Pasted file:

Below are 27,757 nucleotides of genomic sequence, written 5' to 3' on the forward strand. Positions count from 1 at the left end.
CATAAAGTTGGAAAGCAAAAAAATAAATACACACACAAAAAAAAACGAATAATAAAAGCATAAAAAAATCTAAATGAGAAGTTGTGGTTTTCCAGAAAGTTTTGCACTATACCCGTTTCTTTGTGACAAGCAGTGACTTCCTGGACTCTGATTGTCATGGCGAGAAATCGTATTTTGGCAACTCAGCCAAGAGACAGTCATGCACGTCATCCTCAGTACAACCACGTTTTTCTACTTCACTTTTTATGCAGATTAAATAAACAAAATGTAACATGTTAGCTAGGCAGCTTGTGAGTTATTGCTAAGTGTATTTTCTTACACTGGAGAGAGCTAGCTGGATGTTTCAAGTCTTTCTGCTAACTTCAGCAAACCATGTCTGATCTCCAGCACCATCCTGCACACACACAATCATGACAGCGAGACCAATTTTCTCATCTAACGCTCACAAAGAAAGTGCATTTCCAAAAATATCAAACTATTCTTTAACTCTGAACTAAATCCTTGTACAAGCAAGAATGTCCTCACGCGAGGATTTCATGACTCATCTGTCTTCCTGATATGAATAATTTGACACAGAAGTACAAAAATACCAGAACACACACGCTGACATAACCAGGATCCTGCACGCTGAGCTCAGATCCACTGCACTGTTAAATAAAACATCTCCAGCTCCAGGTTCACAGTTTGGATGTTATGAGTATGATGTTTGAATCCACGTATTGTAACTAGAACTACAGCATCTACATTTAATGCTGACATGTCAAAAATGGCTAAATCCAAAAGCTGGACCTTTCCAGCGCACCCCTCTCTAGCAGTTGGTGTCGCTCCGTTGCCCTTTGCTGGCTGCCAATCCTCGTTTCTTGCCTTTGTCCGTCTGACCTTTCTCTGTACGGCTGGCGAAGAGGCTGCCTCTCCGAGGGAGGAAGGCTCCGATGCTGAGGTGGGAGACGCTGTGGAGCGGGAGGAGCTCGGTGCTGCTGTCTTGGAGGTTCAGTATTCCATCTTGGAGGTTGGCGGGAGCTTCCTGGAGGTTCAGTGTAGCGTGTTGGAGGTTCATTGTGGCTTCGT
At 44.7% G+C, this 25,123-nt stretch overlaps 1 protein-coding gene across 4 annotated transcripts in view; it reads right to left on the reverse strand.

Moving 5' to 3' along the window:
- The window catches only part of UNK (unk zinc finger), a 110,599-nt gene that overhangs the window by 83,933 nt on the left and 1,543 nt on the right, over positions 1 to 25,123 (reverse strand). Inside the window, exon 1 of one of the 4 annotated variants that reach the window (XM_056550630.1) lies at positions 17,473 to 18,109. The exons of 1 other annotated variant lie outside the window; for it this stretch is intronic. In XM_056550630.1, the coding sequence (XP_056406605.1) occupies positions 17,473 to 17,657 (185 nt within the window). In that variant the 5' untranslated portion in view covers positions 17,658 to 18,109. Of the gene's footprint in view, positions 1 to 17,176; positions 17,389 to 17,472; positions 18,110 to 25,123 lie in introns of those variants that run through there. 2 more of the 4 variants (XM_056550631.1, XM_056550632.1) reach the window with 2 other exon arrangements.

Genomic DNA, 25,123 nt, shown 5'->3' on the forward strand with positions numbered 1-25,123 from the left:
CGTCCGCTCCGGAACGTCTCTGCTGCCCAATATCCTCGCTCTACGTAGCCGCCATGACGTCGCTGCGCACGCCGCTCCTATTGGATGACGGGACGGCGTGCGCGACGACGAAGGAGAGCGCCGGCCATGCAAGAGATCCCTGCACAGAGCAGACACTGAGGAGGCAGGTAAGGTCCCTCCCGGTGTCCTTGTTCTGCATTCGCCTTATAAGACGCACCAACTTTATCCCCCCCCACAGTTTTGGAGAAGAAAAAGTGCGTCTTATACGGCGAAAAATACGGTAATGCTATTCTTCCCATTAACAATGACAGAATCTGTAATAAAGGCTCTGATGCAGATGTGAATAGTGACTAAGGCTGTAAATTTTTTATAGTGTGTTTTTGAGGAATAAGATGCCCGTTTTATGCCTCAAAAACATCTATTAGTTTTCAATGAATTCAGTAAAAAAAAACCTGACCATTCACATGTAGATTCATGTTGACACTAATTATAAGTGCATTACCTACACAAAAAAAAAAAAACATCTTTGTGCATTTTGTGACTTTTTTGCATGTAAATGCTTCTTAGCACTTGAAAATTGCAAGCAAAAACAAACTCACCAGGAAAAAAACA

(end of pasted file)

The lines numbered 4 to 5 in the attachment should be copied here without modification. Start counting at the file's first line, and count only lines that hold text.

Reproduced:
Moving 5' to 3' along the window:
- The window catches only part of UNK (unk zinc finger), a 110,599-nt gene that overhangs the window by 83,933 nt on the left and 1,543 nt on the right, over positions 1 to 25,123 (reverse strand). Inside the window, exon 1 of one of the 4 annotated variants that reach the window (XM_056550630.1) lies at positions 17,473 to 18,109. The exons of 1 other annotated variant lie outside the window; for it this stretch is intronic. In XM_056550630.1, the coding sequence (XP_056406605.1) occupies positions 17,473 to 17,657 (185 nt within the window). In that variant the 5' untranslated portion in view covers positions 17,658 to 18,109. Of the gene's footprint in view, positions 1 to 17,176; positions 17,389 to 17,472; positions 18,110 to 25,123 lie in introns of those variants that run through there. 2 more of the 4 variants (XM_056550631.1, XM_056550632.1) reach the window with 2 other exon arrangements.